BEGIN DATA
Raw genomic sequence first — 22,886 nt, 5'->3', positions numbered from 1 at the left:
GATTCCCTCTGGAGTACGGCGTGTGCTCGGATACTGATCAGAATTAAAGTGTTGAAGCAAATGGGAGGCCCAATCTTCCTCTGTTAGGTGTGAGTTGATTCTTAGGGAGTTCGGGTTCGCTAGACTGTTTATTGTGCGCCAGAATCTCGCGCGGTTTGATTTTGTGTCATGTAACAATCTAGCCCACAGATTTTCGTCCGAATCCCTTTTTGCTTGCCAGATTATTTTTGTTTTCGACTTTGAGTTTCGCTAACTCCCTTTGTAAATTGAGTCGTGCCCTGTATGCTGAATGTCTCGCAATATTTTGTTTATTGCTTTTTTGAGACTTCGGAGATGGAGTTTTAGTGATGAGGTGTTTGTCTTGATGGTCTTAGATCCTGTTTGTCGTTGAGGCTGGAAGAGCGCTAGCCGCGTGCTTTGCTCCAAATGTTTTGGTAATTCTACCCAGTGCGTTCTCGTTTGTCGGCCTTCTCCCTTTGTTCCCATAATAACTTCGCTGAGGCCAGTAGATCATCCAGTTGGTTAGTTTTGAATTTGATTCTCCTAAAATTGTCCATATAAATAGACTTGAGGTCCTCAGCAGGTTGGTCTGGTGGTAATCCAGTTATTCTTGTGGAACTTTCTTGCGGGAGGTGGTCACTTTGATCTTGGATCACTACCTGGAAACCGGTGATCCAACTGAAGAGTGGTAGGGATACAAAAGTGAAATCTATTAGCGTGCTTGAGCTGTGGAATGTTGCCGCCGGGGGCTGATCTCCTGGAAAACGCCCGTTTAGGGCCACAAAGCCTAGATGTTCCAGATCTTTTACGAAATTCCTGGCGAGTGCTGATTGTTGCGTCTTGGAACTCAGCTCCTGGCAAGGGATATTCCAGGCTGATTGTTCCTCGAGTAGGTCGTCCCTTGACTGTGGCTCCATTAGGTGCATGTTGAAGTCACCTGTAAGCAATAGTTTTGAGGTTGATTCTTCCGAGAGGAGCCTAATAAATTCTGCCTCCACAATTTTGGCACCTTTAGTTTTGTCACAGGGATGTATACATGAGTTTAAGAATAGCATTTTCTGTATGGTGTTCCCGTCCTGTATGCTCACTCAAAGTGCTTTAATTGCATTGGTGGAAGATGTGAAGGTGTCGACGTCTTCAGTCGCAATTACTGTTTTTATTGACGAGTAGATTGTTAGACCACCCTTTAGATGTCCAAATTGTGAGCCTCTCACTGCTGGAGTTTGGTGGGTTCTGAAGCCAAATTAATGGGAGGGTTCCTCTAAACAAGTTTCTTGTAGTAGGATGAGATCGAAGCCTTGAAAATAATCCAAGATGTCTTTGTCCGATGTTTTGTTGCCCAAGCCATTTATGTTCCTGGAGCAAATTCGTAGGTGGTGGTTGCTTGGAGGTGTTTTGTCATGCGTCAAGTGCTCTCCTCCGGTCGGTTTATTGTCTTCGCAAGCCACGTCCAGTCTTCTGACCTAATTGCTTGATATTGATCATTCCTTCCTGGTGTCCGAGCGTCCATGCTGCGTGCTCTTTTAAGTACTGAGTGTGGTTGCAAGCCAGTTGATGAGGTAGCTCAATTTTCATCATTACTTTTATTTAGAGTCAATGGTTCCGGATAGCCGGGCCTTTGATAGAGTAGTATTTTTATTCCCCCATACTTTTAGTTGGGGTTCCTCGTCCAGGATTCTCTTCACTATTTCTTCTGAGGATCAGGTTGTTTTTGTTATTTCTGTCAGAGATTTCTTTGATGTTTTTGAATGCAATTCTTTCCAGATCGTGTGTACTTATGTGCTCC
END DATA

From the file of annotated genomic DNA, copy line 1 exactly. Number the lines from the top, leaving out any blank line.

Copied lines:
Raw genomic sequence first — 22,886 nt, 5'->3', positions numbered from 1 at the left: